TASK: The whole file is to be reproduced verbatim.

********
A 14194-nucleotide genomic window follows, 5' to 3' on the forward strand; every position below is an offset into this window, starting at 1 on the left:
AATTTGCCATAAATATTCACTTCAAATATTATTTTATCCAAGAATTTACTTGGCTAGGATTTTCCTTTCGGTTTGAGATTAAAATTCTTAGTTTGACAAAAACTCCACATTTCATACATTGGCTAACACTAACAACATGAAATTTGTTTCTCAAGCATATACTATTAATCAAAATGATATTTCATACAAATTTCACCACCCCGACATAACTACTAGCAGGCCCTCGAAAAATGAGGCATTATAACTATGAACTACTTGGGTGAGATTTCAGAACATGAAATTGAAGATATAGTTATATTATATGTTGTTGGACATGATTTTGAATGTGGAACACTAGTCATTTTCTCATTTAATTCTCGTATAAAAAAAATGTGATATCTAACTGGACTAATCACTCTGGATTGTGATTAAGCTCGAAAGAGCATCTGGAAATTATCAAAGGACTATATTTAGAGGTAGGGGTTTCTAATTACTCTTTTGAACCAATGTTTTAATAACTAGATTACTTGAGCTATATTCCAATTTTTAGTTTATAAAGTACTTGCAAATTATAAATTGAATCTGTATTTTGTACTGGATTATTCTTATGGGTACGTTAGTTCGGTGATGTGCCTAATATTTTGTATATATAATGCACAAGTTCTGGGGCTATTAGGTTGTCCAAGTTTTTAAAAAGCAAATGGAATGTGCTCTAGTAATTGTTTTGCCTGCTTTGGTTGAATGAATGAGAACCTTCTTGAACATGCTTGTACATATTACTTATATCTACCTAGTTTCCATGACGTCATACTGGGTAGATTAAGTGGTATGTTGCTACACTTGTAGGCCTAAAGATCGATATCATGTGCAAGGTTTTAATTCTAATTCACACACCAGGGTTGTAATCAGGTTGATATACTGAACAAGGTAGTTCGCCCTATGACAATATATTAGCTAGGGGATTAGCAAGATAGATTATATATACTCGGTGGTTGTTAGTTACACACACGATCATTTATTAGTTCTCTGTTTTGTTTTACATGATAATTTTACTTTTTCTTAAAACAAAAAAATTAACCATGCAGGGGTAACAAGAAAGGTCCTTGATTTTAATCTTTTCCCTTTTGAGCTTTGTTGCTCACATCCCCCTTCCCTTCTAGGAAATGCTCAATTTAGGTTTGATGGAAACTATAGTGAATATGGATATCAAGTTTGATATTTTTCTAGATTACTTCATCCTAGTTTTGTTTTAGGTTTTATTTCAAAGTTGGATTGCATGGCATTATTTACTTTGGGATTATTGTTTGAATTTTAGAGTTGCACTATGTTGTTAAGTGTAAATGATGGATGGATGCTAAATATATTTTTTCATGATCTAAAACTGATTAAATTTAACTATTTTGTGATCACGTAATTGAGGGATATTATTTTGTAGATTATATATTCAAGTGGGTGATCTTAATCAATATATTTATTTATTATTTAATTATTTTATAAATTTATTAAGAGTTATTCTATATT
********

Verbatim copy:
A 14194-nucleotide genomic window follows, 5' to 3' on the forward strand; every position below is an offset into this window, starting at 1 on the left:
AATTTGCCATAAATATTCACTTCAAATATTATTTTATCCAAGAATTTACTTGGCTAGGATTTTCCTTTCGGTTTGAGATTAAAATTCTTAGTTTGACAAAAACTCCACATTTCATACATTGGCTAACACTAACAACATGAAATTTGTTTCTCAAGCATATACTATTAATCAAAATGATATTTCATACAAATTTCACCACCCCGACATAACTACTAGCAGGCCCTCGAAAAATGAGGCATTATAACTATGAACTACTTGGGTGAGATTTCAGAACATGAAATTGAAGATATAGTTATATTATATGTTGTTGGACATGATTTTGAATGTGGAACACTAGTCATTTTCTCATTTAATTCTCGTATAAAAAAAATGTGATATCTAACTGGACTAATCACTCTGGATTGTGATTAAGCTCGAAAGAGCATCTGGAAATTATCAAAGGACTATATTTAGAGGTAGGGGTTTCTAATTACTCTTTTGAACCAATGTTTTAATAACTAGATTACTTGAGCTATATTCCAATTTTTAGTTTATAAAGTACTTGCAAATTATAAATTGAATCTGTATTTTGTACTGGATTATTCTTATGGGTACGTTAGTTCGGTGATGTGCCTAATATTTTGTATATATAATGCACAAGTTCTGGGGCTATTAGGTTGTCCAAGTTTTTAAAAAGCAAATGGAATGTGCTCTAGTAATTGTTTTGCCTGCTTTGGTTGAATGAATGAGAACCTTCTTGAACATGCTTGTACATATTACTTATATCTACCTAGTTTCCATGACGTCATACTGGGTAGATTAAGTGGTATGTTGCTACACTTGTAGGCCTAAAGATCGATATCATGTGCAAGGTTTTAATTCTAATTCACACACCAGGGTTGTAATCAGGTTGATATACTGAACAAGGTAGTTCGCCCTATGACAATATATTAGCTAGGGGATTAGCAAGATAGATTATATATACTCGGTGGTTGTTAGTTACACACACGATCATTTATTAGTTCTCTGTTTTGTTTTACATGATAATTTTACTTTTTCTTAAAACAAAAAAATTAACCATGCAGGGGTAACAAGAAAGGTCCTTGATTTTAATCTTTTCCCTTTTGAGCTTTGTTGCTCACATCCCCCTTCCCTTCTAGGAAATGCTCAATTTAGGTTTGATGGAAACTATAGTGAATATGGATATCAAGTTTGATATTTTTCTAGATTACTTCATCCTAGTTTTGTTTTAGGTTTTATTTCAAAGTTGGATTGCATGGCATTATTTACTTTGGGATTATTGTTTGAATTTTAGAGTTGCACTATGTTGTTAAGTGTAAATGATGGATGGATGCTAAATATATTTTTTCATGATCTAAAACTGATTAAATTTAACTATTTTGTGATCACGTAATTGAGGGATATTATTTTGTAGATTATATATTCAAGTGGGTGATCTTAATCAATATATTTATTTATTATTTAATTATTTTATAAATTTATTAAGAGTTATTCTATATT